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Selling Gold

Discussion in 'Off Topic Threads' started by huntinandhotrods, Jul 19, 2011.

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  1. huntinandhotrods

    huntinandhotrods Member

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    I don't understand the whole selling gold trend. Here is what I mean. I have some 14 carat gold that wieghs right at an ounce (troy ounce). I understand that it is typically worth 58% of an ounce of gold since it is 14 carat. I have decided to sell it for extra shooting money. Every where I take it they say they will only give you half of what it is worth because it is scrap gold. I asked what if it was 24 carat gold. They said they still will only give half of what it is worth. My question is if gold is at $1600 an ounce why do you only get half. Where can you sell gold for what it is worth? If I was a gold miner and found a big gold nugget is it only worth half of what the market says it is? Where do the coin shops, pawn shops, and gold buyers go to sell their gold to turn a profit. I understand they need to make a profit but 100% seems really high? - Huntinandhotrods
     
  2. motordoctor

    motordoctor Shoji Tabuchi in Branson

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    i can offer a few things that I know., They buy the gold from you at the 58% figure. That gets it out of your hands. The dealer then has to send it to a smelter. He has to pay the shipping, insurance on that purchase. The smelter ususally charges a smelting fee and a fee to assay the gold to make sure it is what it should be. It takes time to handle and ship and if the price goes up or down then the dealer that bought it from you wins or looses. He has to figure that into the price also. Then he has to make some profit--wow bad word today. he wants to pay you half. Wait. I forgot the rent on the store, advertising, insurance, taxes, salary of employees, utilities, phone. So is 1/2 fair. maybe a little more but when you figure all that stuff in it is a tough bet to buy the gold and hold it and hope to make a profit on it. I may be a little off base but it is a good start to the price. motordoc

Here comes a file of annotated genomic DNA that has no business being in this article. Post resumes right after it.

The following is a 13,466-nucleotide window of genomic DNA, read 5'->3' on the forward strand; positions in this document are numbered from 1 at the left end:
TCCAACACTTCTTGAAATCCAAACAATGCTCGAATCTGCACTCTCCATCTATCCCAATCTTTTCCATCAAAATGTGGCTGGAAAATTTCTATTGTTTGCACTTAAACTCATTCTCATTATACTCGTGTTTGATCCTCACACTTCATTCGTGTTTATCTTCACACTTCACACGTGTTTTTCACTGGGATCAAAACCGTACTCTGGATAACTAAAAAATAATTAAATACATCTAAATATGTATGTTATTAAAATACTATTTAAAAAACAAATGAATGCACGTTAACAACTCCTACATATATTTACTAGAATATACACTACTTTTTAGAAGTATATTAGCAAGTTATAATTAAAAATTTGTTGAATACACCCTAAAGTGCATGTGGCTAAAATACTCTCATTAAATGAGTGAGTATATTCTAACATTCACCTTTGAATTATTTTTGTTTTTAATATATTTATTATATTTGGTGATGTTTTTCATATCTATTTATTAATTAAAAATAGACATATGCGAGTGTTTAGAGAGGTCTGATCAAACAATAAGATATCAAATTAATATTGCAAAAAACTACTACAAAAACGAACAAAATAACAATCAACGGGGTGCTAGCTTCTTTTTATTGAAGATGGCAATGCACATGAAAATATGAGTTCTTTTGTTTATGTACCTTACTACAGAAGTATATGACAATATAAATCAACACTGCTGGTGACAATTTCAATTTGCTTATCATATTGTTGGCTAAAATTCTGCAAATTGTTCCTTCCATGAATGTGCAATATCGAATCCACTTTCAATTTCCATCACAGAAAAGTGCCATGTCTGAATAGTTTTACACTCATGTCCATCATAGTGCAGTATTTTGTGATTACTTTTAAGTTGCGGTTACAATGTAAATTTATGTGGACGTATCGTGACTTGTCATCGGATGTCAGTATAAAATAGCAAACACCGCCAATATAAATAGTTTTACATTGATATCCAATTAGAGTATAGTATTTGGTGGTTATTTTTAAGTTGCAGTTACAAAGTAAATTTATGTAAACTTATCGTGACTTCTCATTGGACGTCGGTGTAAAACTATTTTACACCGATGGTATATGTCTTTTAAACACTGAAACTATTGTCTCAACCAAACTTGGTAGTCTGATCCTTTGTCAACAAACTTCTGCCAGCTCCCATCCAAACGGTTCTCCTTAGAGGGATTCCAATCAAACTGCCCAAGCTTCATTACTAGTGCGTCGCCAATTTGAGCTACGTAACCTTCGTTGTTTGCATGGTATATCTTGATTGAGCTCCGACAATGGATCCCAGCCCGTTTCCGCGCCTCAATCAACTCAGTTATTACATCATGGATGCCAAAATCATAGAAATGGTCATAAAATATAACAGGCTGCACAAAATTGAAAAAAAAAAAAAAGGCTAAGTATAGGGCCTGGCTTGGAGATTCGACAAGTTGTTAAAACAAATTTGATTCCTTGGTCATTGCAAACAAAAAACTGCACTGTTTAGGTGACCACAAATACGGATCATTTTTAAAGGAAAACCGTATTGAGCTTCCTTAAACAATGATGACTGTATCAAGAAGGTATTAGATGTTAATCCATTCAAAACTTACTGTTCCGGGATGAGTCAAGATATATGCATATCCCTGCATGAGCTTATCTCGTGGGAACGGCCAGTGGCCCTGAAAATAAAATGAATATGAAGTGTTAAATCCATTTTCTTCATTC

3. huntinandhotrods

    huntinandhotrods Member

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    Like I said, I understand they have costs and are taking a risk, but they want to give half of the 58%. If gold is worth $1600 an ounce and it is worth 58% since it is 14 carat which equals $928. They only want to pay half of that which equals $464. That just seems really high to me. Maybe not - Huntinandhotrods
     
  4. WIN12 MAN

    WIN12 MAN TS Member

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    Selling gold to pawn shops and other hit & run cons is a rip off.
    Try this site > www.aragold.com These people are honest
    and pay best prices on scrap or pure gold ..if you don't like the offer
    they will ship it back.
    win
     
  5. smsnyder

    smsnyder Well-Known Member

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    Buying gold is a rip off. Try to unload it.
     
  6. Barrelbulge(Fl)

    Barrelbulge(Fl) Banned User Banned TS Supporters

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    Hotrod, my jeweler takes 15% not 50%. Around Pgh, that seems normal. There was an episode on the news recently and they did a survey to see who pays the most for scrap gold. The buyers around here seem to want 15% only. Bulge.